Look closely at Cevo Itot du Chateau, and you’ll see he has faint scars on his head and right shoulder. They’re remnants of an accident that almost took the famous show jumper out of action before he began.
When he was 3, the spunky Selle Francais gelding jumped out of his field in France and was hit by a car, suffering many injuries. His recovery was long but successful, and by the time he was 6, “Itot” was jumping successfully in 6-year-old classes with famed French rider Michel Hecart.
The diminutive chestnut—standing just 15.2 hands—caught the attention of Australian rider Edwina Tops-Alexander, who by then was riding with her future husband, Jan Tops, in the Netherlands. Tops bought Itot as a surprise gift for Tops-Alexander on New Years of 2007. Since then, Tops-Alexander and Itot have jumped on the world’s largest stages, including at the 2008 Olympic Games in Hong Kong, the 2010 Alltech FEI World Equestrian Games and the 2012 London Olympic Games.
On Nov. 24, Tops-Alexander and Itot, now 16, notched another big win, claiming their second consecutive Global Champions Tour series title. “My horse has been fantastic. He deserves it. It has been a long year, and my horse has been so consistent,” said Tops-Alexander.
Tops-Alexander and Itot won the first of the GCT series, the Global Champions Tour Grand Prix of Qatar, in April, then placed third in GCT classes in Cannes (France) and Lausanne (Switzerland), as well as seventh in the GCT class in Monte-Carlo (Monaco). Their results earned them 196 points, which put them into a tie for first with Swedish rider Rolf-Goran Bengtsson. They were so far out in front of the field that no one else could catch them.
Heading into the GCT Final at Abu Dhabi (United Arab Emirates), it was clear it would be a battle between Bengtsson and Tops-Alexander—whoever placed above the other would claim the series title and prize money of $381,860.
In the end, the final was a bit anticlimactic for the series race, as both Tops-Alexander and Bengtsson had rails down in the first round and failed to qualify for Round 2. They remained tied on points, but Tops-Alexander prevailed due to the win on her record; Bengtsson had three second-placed finishes, but no win.
“I have to admit, I was quite nervous [for the Final] and unfortunately had a fence down, but that is how the sport is,” said Tops-Alexander. She has ruled out future international championships for Itot, but he might be back for a bid at a third GCT title next year. “The last two years of his career have been the best, so you never know,” she said. “I am fortunate to have a lot of other very good horses coming along that can help Itot. But there is no reason to stop when he is going so well.”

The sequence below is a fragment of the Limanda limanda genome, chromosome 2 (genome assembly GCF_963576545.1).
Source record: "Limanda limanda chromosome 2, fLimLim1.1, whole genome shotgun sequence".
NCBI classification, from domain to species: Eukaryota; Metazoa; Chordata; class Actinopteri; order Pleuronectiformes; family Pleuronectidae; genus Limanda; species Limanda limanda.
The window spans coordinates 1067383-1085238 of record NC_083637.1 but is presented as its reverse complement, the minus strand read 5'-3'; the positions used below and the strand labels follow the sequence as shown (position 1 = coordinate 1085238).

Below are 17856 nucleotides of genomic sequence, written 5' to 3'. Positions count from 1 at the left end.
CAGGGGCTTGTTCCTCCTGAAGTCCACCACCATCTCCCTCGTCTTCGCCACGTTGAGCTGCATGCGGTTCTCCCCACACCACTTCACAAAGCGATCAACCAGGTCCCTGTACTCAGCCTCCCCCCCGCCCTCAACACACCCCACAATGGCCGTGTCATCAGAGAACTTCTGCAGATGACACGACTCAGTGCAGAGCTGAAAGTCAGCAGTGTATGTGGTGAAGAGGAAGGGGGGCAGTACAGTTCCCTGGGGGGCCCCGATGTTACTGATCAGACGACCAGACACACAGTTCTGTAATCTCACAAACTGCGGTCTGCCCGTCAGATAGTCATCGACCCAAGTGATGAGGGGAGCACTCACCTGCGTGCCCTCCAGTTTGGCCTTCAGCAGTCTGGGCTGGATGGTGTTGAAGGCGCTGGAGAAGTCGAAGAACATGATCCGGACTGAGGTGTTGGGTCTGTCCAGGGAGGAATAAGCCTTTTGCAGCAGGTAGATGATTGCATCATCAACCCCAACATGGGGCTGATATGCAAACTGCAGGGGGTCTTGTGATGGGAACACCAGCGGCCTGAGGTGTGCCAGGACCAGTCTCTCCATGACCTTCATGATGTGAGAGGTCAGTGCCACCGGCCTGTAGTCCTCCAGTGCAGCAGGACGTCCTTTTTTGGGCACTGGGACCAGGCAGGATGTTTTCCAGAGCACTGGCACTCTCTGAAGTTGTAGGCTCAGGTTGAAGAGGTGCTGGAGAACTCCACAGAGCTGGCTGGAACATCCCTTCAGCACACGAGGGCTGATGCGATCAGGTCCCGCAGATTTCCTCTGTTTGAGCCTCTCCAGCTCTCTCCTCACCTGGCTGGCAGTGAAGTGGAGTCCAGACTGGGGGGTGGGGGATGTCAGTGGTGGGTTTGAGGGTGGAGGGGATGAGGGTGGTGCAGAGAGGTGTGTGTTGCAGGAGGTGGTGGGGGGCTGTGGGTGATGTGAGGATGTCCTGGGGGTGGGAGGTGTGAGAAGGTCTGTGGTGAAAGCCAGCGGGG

See the final rankings of the GCT series.
While Begtsson and Tops-Alexander had taken themselves out of the running for the win in the Abu Dhabi class, a fierce battle raged in the jump-off for the top prize of the GCT class. Ukrainian rider Katharina Offel went head-to-head with Olympic individual silver medalist Gerco Schroeder, and Offel came out fractions of a second ahead.
“It is a dream for me to win a GCT Grand Prix,” said Offel, who rode Fidji Island, an 11-year-old mare, to the top check. “Now we made it at the last minute. It is one of the biggest wins of my career.”
See full results for the GCT Grand Prix of Abu Dhabi and watch videos of each round.
Schroeder has had to endure much uncertainty with his Olympic mount, Eurocommerce London, after the chestnut was seized by Dutch authorities just after the Games due to financial problems of the owner, the company Eurocommerce. He received permission to ship London to Abu Dhabi just before the show.
The Global Champions Tour has become a highlight of many riders’ schedules ever since Tops created the series in 2006, with its generous prize money and glamorous venues. American riders like Laura Kraut, Richard Spooner and Beezie Madden have been contenders at GCT events, but no U.S. rider made the journey to Abu Dhabi for the Final.